G. L. c. 32, Section 4 (2) (b), authorizing a retirement board to determine how many years of part-time service are equivalent to one year of creditable service under the contributory retirement system, does not apply to retirement of a veteran under Section 58. [647-648]
In computing the "total period of thirty years in the aggregate" which a veteran retiring from the active service of a city must have served in order to be entitled to retire under G. L. c. 32, Section 58, each calendar year of part-time employment must be considered as one year of the required minimum of thirty years. 
The words "with the approval of the retiring authority" in G. L. c. 32, Section 58, give the authority a mere ministerial function and not discretionary power to refuse approval of a veteran's retirement under Section 58 where all the other statutory requirements for such retirement are met. 
In a proceeding in equity for declaratory and other relief against the retirement board of a city and the city treasurer, where it appeared that when a veteran about to reach the maximum superannuation age and to retire from the active service of the city after almost thirty-seven years of part-time service requested retirement under G. L. c. 32, Section 58, the board wrongfully denied his request on the ground that his part-time service did not meet the thirty year service required by Section 58, that the board simultaneously invited him to join the contributory system by making a lump sum "make up" payment, that the veteran had an appeal pending from the board's denial before the contributory retirement appeal board when he applied for membership in such system and made the "make up" payment in a written communication expressly reserving "any rights," that the city retirement board accepted the application and payment with knowledge of that reservation, that the appeal board ruled that it had no jurisdiction of the veteran's appeal to it, that shortly thereafter the veteran stopped working and received payments under the contributory system pursuant to an option elected by him in his application, until his death, and that thereafter his widow received payments thereunder, it was held, especially in view of Section 25 (3)(a),
that there was no waiver by either the veteran or his widow of any rights under Section 58 or Section 58B and that a decree should be entered placing the veteran's estate and his widow in the same position which they would have enjoyed if the city retirement board had not wrongfully refused the veteran's original request to retire under Section 58. [649-650]
PETITION IN EQUITY filed in the Probate Court for the county of Middlesex on February 2, 1968.
The case was heard by Sullivan, J.
Robert J. Muldoon, Jr., for the petitioners.
Paul F. Hennessey, Assistant City Solicitor, for the respondents.
QUIRICO, J. This is a petition for declaratory and other relief brought by Lawrence A. Bianchi, executor under the will of Dr. Anthony F. Bianchi (executor), and Mary C. Bianchi, the widow of Dr. Bianchi (widow), against the retirement board of Somerville (board) and the auditor and treasurer of that city. The petitioners seek a declaration that Dr. Bianchi was entitled to retire as a veteran under G. L. c. 32, Section 58, and that his widow is entitled to the benefits provided by G. L. c. 32, Section 58B. [Note 1] The executor seeks repayment of a sum of money which Dr. Bianchi paid to the board for membership in the contributory retirement system. The case is before us on the appeal of the petitioners from the final decree of the Probate Court.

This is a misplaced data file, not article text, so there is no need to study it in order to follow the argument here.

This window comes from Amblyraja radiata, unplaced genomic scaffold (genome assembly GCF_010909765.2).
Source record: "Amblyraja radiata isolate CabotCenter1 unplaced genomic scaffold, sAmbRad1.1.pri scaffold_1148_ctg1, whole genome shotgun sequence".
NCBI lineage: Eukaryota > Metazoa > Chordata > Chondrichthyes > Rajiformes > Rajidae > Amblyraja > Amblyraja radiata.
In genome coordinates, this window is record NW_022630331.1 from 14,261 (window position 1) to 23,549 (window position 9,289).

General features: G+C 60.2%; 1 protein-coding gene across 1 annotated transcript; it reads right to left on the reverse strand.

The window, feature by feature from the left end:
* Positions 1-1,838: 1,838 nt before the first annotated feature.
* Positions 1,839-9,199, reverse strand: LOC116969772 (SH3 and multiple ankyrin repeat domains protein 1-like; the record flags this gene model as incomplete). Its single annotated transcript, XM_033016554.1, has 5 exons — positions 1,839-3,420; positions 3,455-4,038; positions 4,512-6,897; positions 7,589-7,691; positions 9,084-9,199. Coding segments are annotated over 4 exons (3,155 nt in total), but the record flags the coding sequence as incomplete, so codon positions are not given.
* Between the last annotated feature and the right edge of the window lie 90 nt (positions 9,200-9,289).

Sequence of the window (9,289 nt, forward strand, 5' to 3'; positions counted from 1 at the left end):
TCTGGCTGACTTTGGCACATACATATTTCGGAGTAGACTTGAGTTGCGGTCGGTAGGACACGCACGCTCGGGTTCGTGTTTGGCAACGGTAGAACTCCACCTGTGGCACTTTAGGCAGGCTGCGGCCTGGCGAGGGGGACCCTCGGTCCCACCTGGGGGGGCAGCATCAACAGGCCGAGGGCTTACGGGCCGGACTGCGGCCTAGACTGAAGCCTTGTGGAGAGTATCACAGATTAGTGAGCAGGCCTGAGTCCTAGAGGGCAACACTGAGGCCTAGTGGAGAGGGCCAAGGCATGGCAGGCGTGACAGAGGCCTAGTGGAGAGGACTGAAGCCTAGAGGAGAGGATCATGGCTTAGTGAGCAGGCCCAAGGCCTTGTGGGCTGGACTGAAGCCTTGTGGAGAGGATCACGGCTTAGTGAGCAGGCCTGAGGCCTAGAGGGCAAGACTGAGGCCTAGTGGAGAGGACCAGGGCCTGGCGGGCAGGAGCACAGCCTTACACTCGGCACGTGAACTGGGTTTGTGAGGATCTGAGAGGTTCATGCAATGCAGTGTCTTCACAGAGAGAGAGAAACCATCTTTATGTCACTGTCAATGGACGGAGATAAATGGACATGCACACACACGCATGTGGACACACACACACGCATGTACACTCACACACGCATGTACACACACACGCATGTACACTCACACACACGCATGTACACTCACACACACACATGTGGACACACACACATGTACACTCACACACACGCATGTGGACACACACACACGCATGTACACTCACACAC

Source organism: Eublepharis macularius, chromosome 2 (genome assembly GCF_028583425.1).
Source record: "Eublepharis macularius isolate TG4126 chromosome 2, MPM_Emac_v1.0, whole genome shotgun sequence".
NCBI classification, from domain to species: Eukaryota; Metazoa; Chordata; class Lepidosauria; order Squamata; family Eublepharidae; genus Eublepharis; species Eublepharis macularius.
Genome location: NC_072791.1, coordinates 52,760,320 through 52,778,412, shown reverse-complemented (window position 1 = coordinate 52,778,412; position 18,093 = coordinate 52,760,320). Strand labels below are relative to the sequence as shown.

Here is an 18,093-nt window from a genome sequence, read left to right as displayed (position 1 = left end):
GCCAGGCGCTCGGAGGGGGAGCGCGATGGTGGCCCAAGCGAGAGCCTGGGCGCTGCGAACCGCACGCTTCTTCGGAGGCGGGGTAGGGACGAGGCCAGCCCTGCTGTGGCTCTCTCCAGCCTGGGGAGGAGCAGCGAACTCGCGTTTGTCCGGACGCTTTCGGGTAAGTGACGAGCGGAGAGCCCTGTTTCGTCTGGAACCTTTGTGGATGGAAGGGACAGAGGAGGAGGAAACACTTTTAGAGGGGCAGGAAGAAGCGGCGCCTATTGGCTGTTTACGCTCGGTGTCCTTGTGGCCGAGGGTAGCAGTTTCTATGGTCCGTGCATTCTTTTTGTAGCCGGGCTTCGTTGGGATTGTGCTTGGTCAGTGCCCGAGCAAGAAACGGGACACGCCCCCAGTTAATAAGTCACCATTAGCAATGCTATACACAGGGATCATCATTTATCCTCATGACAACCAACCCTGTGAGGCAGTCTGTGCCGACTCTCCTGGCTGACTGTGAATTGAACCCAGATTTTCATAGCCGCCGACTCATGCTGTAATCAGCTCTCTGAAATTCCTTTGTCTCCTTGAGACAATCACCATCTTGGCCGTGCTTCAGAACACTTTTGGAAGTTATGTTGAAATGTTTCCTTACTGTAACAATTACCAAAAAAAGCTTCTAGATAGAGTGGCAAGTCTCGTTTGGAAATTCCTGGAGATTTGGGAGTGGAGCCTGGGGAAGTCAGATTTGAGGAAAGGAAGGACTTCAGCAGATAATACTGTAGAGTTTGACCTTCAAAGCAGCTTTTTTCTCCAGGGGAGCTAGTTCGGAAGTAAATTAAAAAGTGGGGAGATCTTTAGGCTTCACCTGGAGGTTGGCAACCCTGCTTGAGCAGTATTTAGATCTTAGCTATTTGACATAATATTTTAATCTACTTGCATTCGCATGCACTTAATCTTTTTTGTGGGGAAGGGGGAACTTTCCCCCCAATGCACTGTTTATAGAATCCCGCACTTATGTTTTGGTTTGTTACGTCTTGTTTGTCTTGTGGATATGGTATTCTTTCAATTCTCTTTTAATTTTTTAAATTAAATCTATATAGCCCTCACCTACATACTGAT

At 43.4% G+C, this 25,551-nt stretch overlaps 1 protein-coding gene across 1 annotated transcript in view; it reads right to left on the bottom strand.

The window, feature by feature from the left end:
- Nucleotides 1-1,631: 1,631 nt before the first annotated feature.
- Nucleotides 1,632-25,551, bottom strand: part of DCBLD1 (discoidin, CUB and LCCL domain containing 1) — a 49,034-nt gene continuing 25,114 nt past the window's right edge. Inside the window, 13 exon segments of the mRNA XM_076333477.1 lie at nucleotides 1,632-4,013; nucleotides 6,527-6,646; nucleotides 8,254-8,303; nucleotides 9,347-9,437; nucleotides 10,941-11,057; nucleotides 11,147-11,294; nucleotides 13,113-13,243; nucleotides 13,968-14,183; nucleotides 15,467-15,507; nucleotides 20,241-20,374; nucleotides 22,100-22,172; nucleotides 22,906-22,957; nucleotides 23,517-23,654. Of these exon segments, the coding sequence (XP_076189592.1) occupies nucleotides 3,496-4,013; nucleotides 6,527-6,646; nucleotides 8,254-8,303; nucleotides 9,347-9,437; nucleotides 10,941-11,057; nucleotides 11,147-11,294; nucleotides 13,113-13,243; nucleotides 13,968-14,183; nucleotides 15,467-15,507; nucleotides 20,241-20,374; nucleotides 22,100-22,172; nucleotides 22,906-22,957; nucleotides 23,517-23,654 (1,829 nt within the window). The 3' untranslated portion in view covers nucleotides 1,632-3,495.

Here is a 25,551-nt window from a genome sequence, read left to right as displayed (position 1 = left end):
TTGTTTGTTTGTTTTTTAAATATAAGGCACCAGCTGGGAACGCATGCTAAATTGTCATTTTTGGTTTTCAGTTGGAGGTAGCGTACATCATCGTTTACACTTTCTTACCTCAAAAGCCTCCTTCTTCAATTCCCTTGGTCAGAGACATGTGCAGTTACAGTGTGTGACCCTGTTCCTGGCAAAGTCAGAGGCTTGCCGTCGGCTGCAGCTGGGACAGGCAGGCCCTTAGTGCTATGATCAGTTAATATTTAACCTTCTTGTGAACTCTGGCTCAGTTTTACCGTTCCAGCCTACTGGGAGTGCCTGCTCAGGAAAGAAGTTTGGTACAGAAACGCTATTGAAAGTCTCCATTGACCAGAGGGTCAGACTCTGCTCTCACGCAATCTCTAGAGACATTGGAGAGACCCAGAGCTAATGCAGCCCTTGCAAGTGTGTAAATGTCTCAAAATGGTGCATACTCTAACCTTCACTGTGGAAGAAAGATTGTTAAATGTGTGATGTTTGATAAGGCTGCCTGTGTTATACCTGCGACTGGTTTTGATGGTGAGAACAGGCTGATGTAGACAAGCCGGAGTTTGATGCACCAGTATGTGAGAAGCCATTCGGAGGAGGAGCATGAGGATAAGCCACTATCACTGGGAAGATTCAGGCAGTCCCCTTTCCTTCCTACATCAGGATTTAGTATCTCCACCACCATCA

The parties filed a stipulation of certain, but not all, of the facts in issue. As to the remaining facts in issue the judge heard oral testimony and received exhibits, all of which are reported under G. L. c. 215, Section 18. At the conclusion of the hearing the judge filed a report of his findings
of facts and rulings of law. He then entered a final decree declaring that the widow was only entitled to the contributory retirement benefits which she was then receiving under G. L. c. 32, Section 12 (2), option (c), and not to the benefits payable under Section 58B to a veteran's widow.
As to those issues of fact upon which the parties have not stipulated, it is our duty to examine the evidence thereon and decide such issues according to our judgment as to the facts and the law, giving due weight to the findings of the judge which will not be reversed unless plainly wrong. LeBlanc v. Molloy, 335 Mass. 636 , 637. Hanrihan v. Hanrihan, 342 Mass. 559 , 564. Sulmonetti v. Hayes, 347 Mass. 390 , 391-392. We summarize the pertinent facts, including those stipulated, those found by the judge and not plainly wrong, and some additional facts found by us.
Dr. Bianchi was a veteran within the meaning of such word as defined in G. L. c. 32, Section 1, and as used in Section 58. Thereafter he was a practising dentist in the city of Somerville, and he was continuously employed by the city as a part-time supervisory school dentist from May 21, 1930, to March 31, 1967. He served on a temporary basis up to September 3, 1930, when he received certification by the Civil Service Department and a permanent appointment to the position. On January 26, 1966, he was notified by the board that he would reach the maximum superannuation age (of seventy years) on March 31, 1966, and that he could not be employed after that date. However, he was permitted by the Civil Service Department to continue to work in the position until March 31, 1967.
As early as August 25, 1965, the board considered the possibility that Dr. Bianchi might request retirement as a veteran under G. L. c. 32, Section 58. On that date the board decided that if Dr. Bianchi made such a request, he would be allowed "a half year's service for each calendar year's service." The effect of that decision was (a) that the board would consider Dr. Bianchi's part-time service of almost thirty-seven years as the equivalent of eighteen and one-half